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Synthese

pp 1–20 | Cite as

Inferring as a way of knowing

  • Nicholas Koziolek
S.I. : Knowledge and Justification, New Perspectives

Abstract

Plausibly, an inference is an act of coming to believe something on the basis of something else you already believe. But what is it to come to believe something on the basis of something else? I propose a disjunctive answer: it is either for some beliefs to rationally cause another—where rational causation is understood as causation that is either actually or potentially productive of knowledgeor for some beliefs to “deviantly” cause another, but for the believer mistakenly to come thereby to believe that the former have rationally caused the latter. The result, I argue, is both a theoretically satisfying account of the act of inferring and a demonstration of the power of a knowledge-first approach to the philosophy of mind.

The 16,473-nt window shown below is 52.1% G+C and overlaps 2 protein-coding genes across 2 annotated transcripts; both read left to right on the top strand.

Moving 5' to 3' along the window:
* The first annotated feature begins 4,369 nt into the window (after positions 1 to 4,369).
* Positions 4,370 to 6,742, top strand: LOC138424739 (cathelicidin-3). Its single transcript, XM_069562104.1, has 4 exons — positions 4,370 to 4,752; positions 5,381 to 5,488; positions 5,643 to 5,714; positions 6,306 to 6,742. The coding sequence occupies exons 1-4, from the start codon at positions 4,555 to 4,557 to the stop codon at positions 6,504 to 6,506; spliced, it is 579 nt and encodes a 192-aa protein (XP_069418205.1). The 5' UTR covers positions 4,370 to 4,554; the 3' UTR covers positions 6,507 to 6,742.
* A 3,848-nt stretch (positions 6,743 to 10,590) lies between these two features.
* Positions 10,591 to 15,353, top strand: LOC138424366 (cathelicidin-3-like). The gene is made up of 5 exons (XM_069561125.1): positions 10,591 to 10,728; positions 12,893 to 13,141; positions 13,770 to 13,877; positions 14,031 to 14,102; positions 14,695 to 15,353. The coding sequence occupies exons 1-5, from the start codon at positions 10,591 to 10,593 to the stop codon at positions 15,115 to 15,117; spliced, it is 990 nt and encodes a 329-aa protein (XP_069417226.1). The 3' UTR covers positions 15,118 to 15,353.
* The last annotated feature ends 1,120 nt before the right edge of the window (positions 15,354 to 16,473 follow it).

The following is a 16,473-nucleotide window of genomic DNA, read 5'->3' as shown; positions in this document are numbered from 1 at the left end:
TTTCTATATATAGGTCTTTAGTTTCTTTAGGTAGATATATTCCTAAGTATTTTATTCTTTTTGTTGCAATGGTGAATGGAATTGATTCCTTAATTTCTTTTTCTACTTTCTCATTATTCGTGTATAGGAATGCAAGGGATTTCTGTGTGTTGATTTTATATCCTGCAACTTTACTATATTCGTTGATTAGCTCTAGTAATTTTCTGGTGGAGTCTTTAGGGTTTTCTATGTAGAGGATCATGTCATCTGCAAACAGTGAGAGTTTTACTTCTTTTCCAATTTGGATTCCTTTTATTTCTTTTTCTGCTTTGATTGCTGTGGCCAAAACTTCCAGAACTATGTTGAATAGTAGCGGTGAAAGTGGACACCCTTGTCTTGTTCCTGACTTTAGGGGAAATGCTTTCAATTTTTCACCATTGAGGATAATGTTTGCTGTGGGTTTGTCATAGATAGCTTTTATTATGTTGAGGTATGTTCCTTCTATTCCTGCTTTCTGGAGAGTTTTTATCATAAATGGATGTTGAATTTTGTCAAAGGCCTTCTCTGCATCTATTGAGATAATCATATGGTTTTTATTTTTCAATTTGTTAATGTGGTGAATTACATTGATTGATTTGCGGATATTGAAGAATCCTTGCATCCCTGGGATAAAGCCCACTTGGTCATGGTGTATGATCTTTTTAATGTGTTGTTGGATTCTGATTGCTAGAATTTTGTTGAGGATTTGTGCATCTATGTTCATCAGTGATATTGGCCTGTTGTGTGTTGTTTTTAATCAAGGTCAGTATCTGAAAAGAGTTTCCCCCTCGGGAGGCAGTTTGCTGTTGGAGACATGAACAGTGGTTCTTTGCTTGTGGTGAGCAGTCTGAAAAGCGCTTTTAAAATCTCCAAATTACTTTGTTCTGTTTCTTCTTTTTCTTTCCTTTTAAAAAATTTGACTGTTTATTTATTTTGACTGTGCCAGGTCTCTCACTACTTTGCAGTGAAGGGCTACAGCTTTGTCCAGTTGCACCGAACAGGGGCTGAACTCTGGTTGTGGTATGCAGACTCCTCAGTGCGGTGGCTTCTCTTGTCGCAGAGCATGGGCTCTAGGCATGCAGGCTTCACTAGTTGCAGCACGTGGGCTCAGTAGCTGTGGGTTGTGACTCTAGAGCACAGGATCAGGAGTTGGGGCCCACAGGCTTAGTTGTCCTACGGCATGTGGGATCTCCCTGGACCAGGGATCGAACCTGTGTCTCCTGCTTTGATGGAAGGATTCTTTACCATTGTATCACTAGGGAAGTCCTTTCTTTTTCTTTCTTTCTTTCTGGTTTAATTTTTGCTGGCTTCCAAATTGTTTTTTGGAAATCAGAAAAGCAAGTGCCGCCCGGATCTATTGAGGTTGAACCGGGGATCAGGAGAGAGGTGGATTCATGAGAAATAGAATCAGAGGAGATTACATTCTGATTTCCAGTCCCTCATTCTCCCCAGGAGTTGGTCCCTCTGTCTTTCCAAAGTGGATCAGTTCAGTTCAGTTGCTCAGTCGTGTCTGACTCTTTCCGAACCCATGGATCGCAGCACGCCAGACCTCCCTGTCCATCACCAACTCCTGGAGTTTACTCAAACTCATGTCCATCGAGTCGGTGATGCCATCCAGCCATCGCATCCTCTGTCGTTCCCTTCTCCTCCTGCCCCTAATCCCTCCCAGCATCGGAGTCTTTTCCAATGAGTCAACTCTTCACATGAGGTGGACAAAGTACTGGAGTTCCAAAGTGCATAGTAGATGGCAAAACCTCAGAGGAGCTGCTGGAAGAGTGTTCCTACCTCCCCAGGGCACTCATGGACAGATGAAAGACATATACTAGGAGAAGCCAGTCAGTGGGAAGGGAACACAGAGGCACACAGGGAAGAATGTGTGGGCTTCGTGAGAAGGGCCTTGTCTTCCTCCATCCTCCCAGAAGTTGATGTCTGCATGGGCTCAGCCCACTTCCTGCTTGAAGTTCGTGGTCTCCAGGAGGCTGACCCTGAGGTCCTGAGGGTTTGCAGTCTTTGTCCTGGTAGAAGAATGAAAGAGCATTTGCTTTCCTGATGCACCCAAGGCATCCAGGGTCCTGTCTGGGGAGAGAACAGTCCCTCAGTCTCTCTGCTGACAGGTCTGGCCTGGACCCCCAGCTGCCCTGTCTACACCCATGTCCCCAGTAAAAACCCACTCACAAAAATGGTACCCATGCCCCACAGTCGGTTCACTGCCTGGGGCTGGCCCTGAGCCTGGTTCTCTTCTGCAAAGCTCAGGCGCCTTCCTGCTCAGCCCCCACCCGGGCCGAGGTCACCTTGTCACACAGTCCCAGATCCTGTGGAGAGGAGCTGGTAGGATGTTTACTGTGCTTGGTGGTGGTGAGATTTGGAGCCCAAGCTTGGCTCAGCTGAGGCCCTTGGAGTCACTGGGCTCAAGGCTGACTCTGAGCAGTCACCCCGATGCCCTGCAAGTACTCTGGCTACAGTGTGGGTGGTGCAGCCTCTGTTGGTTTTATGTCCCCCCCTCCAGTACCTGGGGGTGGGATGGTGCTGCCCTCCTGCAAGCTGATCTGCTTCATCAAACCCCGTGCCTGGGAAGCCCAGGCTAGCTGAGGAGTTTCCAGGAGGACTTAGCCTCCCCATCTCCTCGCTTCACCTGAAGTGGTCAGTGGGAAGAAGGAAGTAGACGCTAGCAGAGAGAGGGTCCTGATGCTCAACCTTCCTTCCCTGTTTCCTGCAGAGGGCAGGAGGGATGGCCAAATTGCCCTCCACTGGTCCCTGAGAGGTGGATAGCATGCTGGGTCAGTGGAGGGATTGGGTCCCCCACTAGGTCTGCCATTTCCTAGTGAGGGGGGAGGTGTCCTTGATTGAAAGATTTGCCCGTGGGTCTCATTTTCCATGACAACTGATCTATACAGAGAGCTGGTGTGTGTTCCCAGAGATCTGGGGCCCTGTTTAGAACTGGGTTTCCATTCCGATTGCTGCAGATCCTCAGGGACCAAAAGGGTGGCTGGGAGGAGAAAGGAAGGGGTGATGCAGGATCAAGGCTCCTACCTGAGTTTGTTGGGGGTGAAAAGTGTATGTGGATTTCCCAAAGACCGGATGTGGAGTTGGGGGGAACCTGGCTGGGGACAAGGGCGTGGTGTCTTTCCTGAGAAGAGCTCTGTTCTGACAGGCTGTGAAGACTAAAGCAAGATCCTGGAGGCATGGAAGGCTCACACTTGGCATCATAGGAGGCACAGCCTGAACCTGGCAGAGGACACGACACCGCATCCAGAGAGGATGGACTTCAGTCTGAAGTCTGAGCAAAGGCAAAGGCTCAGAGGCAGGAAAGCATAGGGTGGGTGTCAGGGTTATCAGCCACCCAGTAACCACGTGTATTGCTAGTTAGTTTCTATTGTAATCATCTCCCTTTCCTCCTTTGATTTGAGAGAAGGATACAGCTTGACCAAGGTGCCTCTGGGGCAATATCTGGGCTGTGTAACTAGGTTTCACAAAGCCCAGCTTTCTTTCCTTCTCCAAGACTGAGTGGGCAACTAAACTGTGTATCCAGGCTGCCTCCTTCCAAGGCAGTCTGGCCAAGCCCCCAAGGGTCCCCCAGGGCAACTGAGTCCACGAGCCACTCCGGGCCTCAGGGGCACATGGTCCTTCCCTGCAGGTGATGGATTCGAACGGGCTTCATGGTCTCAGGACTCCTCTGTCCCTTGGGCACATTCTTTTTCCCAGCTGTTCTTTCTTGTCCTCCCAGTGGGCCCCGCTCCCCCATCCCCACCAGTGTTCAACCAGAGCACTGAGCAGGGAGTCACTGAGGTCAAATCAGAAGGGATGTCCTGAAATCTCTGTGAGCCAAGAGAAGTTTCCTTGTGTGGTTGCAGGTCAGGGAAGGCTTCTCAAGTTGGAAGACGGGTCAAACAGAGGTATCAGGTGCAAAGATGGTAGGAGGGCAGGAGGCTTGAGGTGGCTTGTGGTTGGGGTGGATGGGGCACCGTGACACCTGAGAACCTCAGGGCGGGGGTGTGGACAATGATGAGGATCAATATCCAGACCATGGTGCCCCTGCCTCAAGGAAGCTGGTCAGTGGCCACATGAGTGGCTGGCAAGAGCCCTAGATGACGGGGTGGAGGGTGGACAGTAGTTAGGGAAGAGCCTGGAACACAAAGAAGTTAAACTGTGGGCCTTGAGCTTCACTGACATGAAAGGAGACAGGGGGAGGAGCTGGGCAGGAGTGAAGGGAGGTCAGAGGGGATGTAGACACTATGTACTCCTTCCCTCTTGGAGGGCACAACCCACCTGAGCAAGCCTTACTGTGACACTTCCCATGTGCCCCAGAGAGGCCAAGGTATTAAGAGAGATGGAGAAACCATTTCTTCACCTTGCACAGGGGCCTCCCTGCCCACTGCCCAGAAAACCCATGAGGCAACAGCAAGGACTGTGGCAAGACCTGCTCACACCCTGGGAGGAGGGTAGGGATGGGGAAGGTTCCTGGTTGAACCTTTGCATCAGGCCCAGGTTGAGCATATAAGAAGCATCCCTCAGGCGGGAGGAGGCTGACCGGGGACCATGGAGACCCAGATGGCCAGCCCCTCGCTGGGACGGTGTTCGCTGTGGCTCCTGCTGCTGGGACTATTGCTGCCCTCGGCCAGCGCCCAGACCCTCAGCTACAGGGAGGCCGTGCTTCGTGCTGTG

Keywords

Inference Knowledge-first epistemology Knowledge-first philosophy of mind Ways of knowing Rational causation 

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Copyright information

© Springer Science+Business Media B.V., part of Springer Nature 2017

Authors and Affiliations

  1. 1.Department of PhilosophyAuburnUSA

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